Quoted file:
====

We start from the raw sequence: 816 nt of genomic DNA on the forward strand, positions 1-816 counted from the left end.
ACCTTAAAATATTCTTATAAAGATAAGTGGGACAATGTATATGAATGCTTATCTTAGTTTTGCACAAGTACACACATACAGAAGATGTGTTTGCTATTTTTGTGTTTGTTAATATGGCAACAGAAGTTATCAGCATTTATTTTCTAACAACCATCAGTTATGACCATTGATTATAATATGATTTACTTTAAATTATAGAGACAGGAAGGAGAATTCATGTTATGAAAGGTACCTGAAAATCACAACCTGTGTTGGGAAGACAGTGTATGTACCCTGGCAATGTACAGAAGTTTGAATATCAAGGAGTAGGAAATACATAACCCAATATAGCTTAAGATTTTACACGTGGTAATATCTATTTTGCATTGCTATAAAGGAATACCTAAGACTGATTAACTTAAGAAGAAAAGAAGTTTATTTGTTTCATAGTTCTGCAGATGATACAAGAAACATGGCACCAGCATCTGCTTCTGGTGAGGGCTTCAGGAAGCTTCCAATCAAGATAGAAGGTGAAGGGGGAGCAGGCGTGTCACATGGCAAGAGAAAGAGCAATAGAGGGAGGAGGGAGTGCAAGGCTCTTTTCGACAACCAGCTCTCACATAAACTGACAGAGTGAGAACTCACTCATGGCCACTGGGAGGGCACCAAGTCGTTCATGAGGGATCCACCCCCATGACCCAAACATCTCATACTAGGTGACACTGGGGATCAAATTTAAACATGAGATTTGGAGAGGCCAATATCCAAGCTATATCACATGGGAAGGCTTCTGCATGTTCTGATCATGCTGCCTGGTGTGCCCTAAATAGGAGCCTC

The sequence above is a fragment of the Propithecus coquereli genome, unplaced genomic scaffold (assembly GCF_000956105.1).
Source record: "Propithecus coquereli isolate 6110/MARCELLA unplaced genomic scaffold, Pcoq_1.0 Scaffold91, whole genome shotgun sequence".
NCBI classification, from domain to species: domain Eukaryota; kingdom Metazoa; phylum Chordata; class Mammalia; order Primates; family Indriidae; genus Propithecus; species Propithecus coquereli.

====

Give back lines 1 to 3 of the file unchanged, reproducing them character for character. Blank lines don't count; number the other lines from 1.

We start from the raw sequence: 816 nt of genomic DNA on the forward strand, positions 1-816 counted from the left end.
ACCTTAAAATATTCTTATAAAGATAAGTGGGACAATGTATATGAATGCTTATCTTAGTTTTGCACAAGTACACACATACAGAAGATGTGTTTGCTATTTTTGTGTTTGTTAATATGGCAACAGAAGTTATCAGCATTTATTTTCTAACAACCATCAGTTATGACCATTGATTATAATATGATTTACTTTAAATTATAGAGACAGGAAGGAGAATTCATGTTATGAAAGGTACCTGAAAATCACAACCTGTGTTGGGAAGACAGTGTATGTACCCTGGCAATGTACAGAAGTTTGAATATCAAGGAGTAGGAAATACATAACCCAATATAGCTTAAGATTTTACACGTGGTAATATCTATTTTGCATTGCTATAAAGGAATACCTAAGACTGATTAACTTAAGAAGAAAAGAAGTTTATTTGTTTCATAGTTCTGCAGATGATACAAGAAACATGGCACCAGCATCTGCTTCTGGTGAGGGCTTCAGGAAGCTTCCAATCAAGATAGAAGGTGAAGGGGGAGCAGGCGTGTCACATGGCAAGAGAAAGAGCAATAGAGGGAGGAGGGAGTGCAAGGCTCTTTTCGACAACCAGCTCTCACATAAACTGACAGAGTGAGAACTCACTCATGGCCACTGGGAGGGCACCAAGTCGTTCATGAGGGATCCACCCCCATGACCCAAACATCTCATACTAGGTGACACTGGGGATCAAATTTAAACATGAGATTTGGAGAGGCCAATATCCAAGCTATATCACATGGGAAGGCTTCTGCATGTTCTGATCATGCTGCCTGGTGTGCCCTAAATAGGAGCCTC

The sequence above is a fragment of the Propithecus coquereli genome, unplaced genomic scaffold (assembly GCF_000956105.1).